Latest figures show melanoma at highest level ever in Victoria

Wednesday 12 March, 2008

New figures from The Cancer Council Victoria show that the number of Victorians affected by melanoma is at the highest level ever. Latest figures from the Victorian Cancer Registry show that in 2005, melanoma overtook lung cancer and is now the fourth most common cause of cancer in Victorians.

In Victoria in 2005, 2,347 Victorians were diagnosed with melanoma. This represents an increase of 388 cases from the previous year's figures. A total of 245 Victorians died from melanoma in 2005, compared to 261 the previous year.

SunSmart Manager Kylie Strong says the latest figures are signs of a concerning trend.

"These latest figures do confirm that melanoma is on the increase in Victoria, in both men and women. Based on these latest figures, on average 6 Victorians a day are diagnosed with melanoma."

"Analysis of the latest figures show that the increase is largely in people aged 60 and over, and those aged 40-59. However, we're pleased to see that trends in people under 40 remain stable."

Around three quarters (1475) of the new cases in 2005 were early stage melanoma (lesions of less than 1mm), so while it's concerning that the trend data shows melanoma is increasing, it's also encouraging that the large proportion of new cases are early stage, where the likelihood of successful treatment is higher.

However, Ms Strong cautioned that melanoma is only the ‘tip of the skin cancer iceberg'.

"We must remember that the problem of skin cancer in Victoria is much larger then just melanoma. There are estimated to be nearly 40,000 new cases of non melanoma skin cancers such as squamous cell and basal carcinoma every year. And while melanoma is the most serious form of skin cancer, non melanoma skin cancer can also cause death or disfigurement."

Ms Strong cautioned Victorians that while summer has officially come to an end, UV radiation levels are still high right around the state.

"UV levels are still high enough to cause skin damage, and will continue to be until around May. There is a strong association in many people's minds between hot weather and the risk of sunburn, however many people get sunburnt when the temperature is between 18-27 degrees, so sun protection is still very important at tis time of year."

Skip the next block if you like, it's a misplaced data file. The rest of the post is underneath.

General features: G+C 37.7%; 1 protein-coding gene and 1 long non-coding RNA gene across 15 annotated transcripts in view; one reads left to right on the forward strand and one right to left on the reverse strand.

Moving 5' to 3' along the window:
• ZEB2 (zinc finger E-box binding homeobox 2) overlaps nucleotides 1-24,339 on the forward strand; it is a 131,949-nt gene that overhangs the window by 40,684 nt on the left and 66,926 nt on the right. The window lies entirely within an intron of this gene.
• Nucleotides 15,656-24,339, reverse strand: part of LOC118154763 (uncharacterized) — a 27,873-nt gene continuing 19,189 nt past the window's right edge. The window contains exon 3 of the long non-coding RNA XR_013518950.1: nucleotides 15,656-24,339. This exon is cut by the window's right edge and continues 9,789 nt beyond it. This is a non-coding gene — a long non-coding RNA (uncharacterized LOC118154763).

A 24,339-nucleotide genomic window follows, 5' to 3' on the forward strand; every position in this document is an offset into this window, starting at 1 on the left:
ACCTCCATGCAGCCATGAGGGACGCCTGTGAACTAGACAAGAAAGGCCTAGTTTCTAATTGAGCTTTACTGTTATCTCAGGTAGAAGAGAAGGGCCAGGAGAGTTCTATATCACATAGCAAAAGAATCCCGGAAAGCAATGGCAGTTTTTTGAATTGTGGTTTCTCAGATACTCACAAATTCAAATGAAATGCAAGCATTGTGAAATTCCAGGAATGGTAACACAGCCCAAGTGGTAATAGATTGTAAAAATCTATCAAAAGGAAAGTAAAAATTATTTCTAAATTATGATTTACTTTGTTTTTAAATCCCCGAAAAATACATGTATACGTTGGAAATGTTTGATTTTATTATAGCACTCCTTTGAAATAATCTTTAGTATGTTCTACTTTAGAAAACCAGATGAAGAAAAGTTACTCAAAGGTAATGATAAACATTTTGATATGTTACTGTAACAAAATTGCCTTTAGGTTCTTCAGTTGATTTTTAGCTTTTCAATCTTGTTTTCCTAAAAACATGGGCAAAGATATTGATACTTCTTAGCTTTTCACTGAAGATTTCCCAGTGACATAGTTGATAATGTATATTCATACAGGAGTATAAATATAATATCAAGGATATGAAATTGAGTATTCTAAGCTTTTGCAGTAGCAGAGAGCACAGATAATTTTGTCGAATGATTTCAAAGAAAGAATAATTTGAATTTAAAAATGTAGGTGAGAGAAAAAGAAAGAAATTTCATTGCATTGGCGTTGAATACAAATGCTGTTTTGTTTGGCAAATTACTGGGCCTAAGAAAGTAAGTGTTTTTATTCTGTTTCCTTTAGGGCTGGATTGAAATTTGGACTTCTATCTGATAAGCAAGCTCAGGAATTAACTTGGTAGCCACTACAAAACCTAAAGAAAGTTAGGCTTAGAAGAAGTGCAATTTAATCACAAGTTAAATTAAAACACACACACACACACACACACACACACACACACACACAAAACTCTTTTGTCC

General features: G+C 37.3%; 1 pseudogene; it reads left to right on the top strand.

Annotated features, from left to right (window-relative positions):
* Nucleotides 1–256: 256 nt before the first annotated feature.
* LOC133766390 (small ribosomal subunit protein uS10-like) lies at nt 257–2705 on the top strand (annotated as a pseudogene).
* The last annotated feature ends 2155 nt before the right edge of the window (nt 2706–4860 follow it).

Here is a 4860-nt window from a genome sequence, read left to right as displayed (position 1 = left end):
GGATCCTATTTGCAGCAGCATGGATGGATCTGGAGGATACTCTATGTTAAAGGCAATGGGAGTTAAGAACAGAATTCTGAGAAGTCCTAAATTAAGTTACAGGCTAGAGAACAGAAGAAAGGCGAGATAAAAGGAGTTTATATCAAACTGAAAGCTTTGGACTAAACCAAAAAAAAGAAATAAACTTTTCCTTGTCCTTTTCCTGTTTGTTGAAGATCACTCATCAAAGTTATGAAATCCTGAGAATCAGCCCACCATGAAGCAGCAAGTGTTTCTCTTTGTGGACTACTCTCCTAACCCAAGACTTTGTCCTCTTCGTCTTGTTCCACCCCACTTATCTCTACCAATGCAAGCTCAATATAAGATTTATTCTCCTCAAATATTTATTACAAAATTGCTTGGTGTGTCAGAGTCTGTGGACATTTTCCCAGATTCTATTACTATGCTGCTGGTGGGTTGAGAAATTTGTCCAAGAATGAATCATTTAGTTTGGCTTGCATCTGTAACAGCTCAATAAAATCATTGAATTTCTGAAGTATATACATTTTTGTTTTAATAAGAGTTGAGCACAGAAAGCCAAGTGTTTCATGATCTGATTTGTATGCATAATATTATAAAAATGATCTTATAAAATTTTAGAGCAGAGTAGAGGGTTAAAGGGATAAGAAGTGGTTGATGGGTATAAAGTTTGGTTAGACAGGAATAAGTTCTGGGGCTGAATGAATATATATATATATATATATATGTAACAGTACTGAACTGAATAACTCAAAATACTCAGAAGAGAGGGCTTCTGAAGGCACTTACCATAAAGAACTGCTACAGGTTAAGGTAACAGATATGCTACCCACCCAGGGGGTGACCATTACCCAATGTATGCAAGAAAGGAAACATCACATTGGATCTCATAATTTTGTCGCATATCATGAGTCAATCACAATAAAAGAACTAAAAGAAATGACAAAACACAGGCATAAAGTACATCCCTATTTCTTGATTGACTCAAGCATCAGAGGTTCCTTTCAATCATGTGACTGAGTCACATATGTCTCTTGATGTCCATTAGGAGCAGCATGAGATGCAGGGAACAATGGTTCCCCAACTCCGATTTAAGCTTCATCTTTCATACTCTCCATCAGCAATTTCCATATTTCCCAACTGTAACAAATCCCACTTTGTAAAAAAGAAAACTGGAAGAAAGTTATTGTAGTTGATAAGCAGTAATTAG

"With many Victorians planning a break over the forthcoming Easter and school holidays, we want to remind people that they still need to protect themselves from skin cancer in five ways, with sun protective clothing, a hat, sunscreen, sunglasses and shade - using just one of these measures on its own is not enough," she said

Data released by the Cancer Council recently found that on average 360,000 Victorian adults get sunburnt on an average summer weekend.


Skin cancer in Victoria - facts and figures

  • In 2005, 2,347 Victorians were diagnosed with malignant melanoma (1,252 men and 1,095 women)
  • Melanoma is now the fourth most common cancer in Victoria, behind prostate cancer (3,970 cases), bowel cancer (3,441 cases) and breast cancer (3067 cases)
  • In 2005, 245 Victorians died from melanoma (159 men and 86 women)
  • On average, every year in Victoria over 40,000 people are diagnosed with skin cancer (including squamous cell, basal cell and melanoma skin cancers)

How to be SunSmart

Get into the habit of checking the SunSmart UV Alert every day. You can find it in the weather section of daily newspapers, and on the Bureau of Meteorology website at www. bom.gov.au/weather/uv.  The UV Alert is issued when the UV Index is forecast to reach 3 and above - the level that can cause sunburn and skin damage. The UV level is three and above in Victoria until around May.

When the UV Index reaches 3 and above, it only takes five minutes to take five steps that could potentially save your life:

  1. Slip on some sun-protective clothing - that covers as much skin as possible
  2. Slop on SPF30+ sunscreen - make sure it is broad spectrum and water resistant.
  3. Slap on a hat - that protects your face, head, neck and ears
  4. Seek shade 
Slide on some sunglasses - make sure they meet Australian Standards.